Groundbreaking New Report on Geoengineering Tackles Carbon Dioxide Removal Experiments

, senior climate scientist | February 10, 2015, 4:23 pm EDT
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The scientific body established by a law signed by President Lincoln released two groundbreaking reports today on geoengineering. The National Research Council of the U.S. National Academy of Sciences (NAS) emphasized in each report that reducing heat-trapping emissions and adapting to a changing climate are the two main options for reducing the risks of climate change.

The NAS committee, chaired by Marcia McNutt, recommended avoiding the terms “geoengineering” or “climate engineering,” which imply an engineering precision that is not warranted. Plus “geological engineering” has a different meaning in the context of mining. The committee preferred to define the term “climate intervention” as “purposeful actions intended to produce a targeted change in some aspect of the climate.”

Carbon overload

The core problem is overloading the atmosphere with heat-trapping carbon dioxide.

The first report assesses ways to strike at the core of the problem by intentional carbon dioxide removal and reliable sequestration. These have the potential to reduce the risks of most consequences that stem from overloading the atmosphere with carbon dioxide, including ocean acidification. The second report, assesses ways of reflecting sunlight to cool Earth. (To learn more about this report check out the blog by my colleague Peter Frumhoff.)

Climate intervention raises questions of governance

Both reports also point out that intentional experiments such as these raise profound issues regarding governance that are at present not well developed in most countries or international organizations.

Appropriately, given the role of the NAS to advise the federal government on matters of science or of a technical nature, the reports recognize that other disciplines need to weigh in on improving governance before deployment should be considered in many cases. For example, the Bipartisan Policy Center and the Oxford Principles in the UK represent early explorations of governance.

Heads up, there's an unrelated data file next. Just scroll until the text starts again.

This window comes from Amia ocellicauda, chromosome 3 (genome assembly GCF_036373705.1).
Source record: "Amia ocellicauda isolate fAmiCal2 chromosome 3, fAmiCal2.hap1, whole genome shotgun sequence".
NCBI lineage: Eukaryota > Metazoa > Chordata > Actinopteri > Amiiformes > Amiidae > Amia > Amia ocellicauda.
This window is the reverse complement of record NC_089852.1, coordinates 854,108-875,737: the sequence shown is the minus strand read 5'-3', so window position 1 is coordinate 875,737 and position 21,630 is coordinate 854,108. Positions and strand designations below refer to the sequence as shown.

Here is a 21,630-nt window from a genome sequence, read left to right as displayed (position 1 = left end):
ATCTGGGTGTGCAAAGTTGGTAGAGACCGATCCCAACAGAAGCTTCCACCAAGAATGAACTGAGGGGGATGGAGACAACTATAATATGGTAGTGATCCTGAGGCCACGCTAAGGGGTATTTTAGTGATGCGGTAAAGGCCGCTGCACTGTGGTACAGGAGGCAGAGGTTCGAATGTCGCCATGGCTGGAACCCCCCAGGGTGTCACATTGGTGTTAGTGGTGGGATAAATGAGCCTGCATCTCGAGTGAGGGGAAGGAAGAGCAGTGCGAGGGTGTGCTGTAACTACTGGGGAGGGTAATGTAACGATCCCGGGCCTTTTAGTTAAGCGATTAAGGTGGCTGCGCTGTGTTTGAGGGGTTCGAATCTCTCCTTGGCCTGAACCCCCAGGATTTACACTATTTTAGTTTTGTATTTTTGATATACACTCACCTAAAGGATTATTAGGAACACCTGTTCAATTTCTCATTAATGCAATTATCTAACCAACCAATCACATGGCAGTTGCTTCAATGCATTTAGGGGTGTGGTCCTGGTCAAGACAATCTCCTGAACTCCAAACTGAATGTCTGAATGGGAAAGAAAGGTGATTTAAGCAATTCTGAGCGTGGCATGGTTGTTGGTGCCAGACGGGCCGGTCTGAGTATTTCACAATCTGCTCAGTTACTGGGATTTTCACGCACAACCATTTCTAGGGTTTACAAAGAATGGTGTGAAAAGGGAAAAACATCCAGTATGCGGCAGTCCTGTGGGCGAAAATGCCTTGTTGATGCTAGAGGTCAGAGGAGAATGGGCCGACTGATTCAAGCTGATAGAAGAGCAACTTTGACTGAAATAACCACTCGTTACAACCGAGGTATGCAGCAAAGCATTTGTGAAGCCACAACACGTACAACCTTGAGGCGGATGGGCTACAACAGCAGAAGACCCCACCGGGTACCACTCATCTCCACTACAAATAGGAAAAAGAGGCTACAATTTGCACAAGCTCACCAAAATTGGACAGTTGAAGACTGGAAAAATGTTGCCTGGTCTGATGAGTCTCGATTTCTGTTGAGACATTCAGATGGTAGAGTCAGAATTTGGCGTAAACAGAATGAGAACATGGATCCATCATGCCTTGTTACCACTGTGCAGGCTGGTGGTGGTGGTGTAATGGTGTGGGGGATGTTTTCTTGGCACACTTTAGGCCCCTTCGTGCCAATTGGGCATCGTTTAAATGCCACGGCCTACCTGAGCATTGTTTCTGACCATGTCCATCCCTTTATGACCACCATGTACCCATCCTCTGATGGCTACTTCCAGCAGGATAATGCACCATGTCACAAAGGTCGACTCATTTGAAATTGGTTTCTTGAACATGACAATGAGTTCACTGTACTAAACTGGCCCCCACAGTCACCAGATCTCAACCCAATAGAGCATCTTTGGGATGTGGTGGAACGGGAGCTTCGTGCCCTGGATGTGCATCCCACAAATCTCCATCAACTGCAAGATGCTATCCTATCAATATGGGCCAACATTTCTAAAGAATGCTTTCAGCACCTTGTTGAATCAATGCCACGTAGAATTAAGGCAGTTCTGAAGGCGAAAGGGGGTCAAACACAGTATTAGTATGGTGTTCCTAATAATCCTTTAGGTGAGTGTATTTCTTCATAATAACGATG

One of the issues raised is that those who may experience the consequences of intentional experiments would ideally be brought into the review of proposals, and prior approval would be sought before conducting experiments in the field. Another idea is to have an independent team of experts study potential consequences of any experiment proposed.

Carbon removal and sequestration more costly than reducing emissions

Among the key findings from the report on carbon dioxide removal and reliable sequestration is that the costs of many current proposals are likely to exceed that of reducing heat-trapping emissions through wide deployment of renewable energy sources and significant reductions in fossil fuel combustion.

For example, current cost estimates for scrubbing the parts per million carbon dioxide concentrations from the atmosphere are exceedingly high. Though less costly then direct air capture, costs are still high for capturing carbon dioxide directly at a concentrated point source such as a bioenergy source. As far as the reliable sequestration portion of the entire enterprise, saline aquifers seem the most promising of the geologic reservoirs examined in the United States.

Reducing emissions is most economical and least risky choice

Most proposals for carbon dioxide removal and reliable sequestration are far costlier than widespread deployment of renewable energy sources and other ways to reduce fossil fuel combustion.

The report noted that some carbon dioxide removal and reliable sequestration projects have already been explored with unequal results. For example, reforestation can sequester carbon for at least the lifetime of the trees. Far riskier is intentional acceleration of carbon dioxide removal by enhancing the biological uptake in the ocean through iron fertilization. According to the report, “deploying ocean iron fertilization at climatically relevant levels poses risks that outweigh potential benefits.”

Decades to achieve – not a quick fix